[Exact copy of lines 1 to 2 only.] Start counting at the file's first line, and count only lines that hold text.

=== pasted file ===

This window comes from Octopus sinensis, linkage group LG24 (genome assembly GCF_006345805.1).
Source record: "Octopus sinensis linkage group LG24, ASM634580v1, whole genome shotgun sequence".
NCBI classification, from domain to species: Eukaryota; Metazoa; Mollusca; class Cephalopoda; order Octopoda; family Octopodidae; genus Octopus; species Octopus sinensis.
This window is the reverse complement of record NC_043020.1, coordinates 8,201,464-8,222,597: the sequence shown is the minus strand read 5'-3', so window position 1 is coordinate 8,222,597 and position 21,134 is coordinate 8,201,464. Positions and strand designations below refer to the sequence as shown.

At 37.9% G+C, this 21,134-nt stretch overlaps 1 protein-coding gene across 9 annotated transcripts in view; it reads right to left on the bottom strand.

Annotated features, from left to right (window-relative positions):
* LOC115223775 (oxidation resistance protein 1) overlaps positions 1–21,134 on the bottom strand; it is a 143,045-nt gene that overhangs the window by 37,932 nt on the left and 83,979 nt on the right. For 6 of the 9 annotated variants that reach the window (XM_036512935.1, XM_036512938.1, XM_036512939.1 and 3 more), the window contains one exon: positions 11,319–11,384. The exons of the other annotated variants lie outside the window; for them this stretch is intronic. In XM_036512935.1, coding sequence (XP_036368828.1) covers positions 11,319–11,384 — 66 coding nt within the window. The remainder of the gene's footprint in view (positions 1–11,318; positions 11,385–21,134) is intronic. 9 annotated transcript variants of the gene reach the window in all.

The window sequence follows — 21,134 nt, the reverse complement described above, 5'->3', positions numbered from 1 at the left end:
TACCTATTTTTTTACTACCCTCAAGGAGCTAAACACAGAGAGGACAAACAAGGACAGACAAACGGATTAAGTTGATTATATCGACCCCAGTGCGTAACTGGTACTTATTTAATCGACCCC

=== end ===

This window comes from Octopus sinensis, linkage group LG24 (genome assembly GCF_006345805.1).
Source record: "Octopus sinensis linkage group LG24, ASM634580v1, whole genome shotgun sequence".